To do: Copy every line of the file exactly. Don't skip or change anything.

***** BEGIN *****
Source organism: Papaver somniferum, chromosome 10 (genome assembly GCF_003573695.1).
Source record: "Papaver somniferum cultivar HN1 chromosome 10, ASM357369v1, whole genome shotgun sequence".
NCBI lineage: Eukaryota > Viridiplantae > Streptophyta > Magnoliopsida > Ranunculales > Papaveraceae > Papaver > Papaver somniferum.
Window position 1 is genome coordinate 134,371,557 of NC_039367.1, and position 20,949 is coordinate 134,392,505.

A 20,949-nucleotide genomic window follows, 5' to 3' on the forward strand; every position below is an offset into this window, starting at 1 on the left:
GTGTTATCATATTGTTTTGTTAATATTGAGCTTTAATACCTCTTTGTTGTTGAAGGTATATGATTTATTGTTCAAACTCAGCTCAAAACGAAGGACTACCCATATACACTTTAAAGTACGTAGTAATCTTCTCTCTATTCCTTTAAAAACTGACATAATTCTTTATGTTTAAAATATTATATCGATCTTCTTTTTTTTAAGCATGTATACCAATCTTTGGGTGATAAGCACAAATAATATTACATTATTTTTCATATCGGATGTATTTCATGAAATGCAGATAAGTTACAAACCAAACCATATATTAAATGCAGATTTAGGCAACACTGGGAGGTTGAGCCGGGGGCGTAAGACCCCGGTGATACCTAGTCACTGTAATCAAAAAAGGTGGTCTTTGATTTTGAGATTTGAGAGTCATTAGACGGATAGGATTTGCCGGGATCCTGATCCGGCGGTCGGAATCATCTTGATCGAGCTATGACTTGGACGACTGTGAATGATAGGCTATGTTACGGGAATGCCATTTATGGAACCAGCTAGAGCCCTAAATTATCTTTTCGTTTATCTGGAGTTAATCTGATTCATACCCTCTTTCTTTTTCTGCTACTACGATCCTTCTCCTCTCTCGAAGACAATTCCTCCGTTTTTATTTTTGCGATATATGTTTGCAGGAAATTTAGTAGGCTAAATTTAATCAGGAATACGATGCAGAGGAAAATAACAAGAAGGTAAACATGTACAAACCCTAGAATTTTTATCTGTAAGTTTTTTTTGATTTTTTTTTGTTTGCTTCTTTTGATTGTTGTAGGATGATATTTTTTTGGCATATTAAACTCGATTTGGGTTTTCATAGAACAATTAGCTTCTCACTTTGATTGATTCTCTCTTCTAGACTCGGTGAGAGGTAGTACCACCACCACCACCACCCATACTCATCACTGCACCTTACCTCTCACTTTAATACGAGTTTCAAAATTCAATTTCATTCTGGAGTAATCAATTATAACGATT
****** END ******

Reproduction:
Source organism: Papaver somniferum, chromosome 10 (genome assembly GCF_003573695.1).
Source record: "Papaver somniferum cultivar HN1 chromosome 10, ASM357369v1, whole genome shotgun sequence".
NCBI lineage: Eukaryota > Viridiplantae > Streptophyta > Magnoliopsida > Ranunculales > Papaveraceae > Papaver > Papaver somniferum.
Window position 1 is genome coordinate 134,371,557 of NC_039367.1, and position 20,949 is coordinate 134,392,505.

A 20,949-nucleotide genomic window follows, 5' to 3' on the forward strand; every position below is an offset into this window, starting at 1 on the left:
GTGTTATCATATTGTTTTGTTAATATTGAGCTTTAATACCTCTTTGTTGTTGAAGGTATATGATTTATTGTTCAAACTCAGCTCAAAACGAAGGACTACCCATATACACTTTAAAGTACGTAGTAATCTTCTCTCTATTCCTTTAAAAACTGACATAATTCTTTATGTTTAAAATATTATATCGATCTTCTTTTTTTTAAGCATGTATACCAATCTTTGGGTGATAAGCACAAATAATATTACATTATTTTTCATATCGGATGTATTTCATGAAATGCAGATAAGTTACAAACCAAACCATATATTAAATGCAGATTTAGGCAACACTGGGAGGTTGAGCCGGGGGCGTAAGACCCCGGTGATACCTAGTCACTGTAATCAAAAAAGGTGGTCTTTGATTTTGAGATTTGAGAGTCATTAGACGGATAGGATTTGCCGGGATCCTGATCCGGCGGTCGGAATCATCTTGATCGAGCTATGACTTGGACGACTGTGAATGATAGGCTATGTTACGGGAATGCCATTTATGGAACCAGCTAGAGCCCTAAATTATCTTTTCGTTTATCTGGAGTTAATCTGATTCATACCCTCTTTCTTTTTCTGCTACTACGATCCTTCTCCTCTCTCGAAGACAATTCCTCCGTTTTTATTTTTGCGATATATGTTTGCAGGAAATTTAGTAGGCTAAATTTAATCAGGAATACGATGCAGAGGAAAATAACAAGAAGGTAAACATGTACAAACCCTAGAATTTTTATCTGTAAGTTTTTTTTGATTTTTTTTTGTTTGCTTCTTTTGATTGTTGTAGGATGATATTTTTTTGGCATATTAAACTCGATTTGGGTTTTCATAGAACAATTAGCTTCTCACTTTGATTGATTCTCTCTTCTAGACTCGGTGAGAGGTAGTACCACCACCACCACCACCCATACTCATCACTGCACCTTACCTCTCACTTTAATACGAGTTTCAAAATTCAATTTCATTCTGGAGTAATCAATTATAACGATT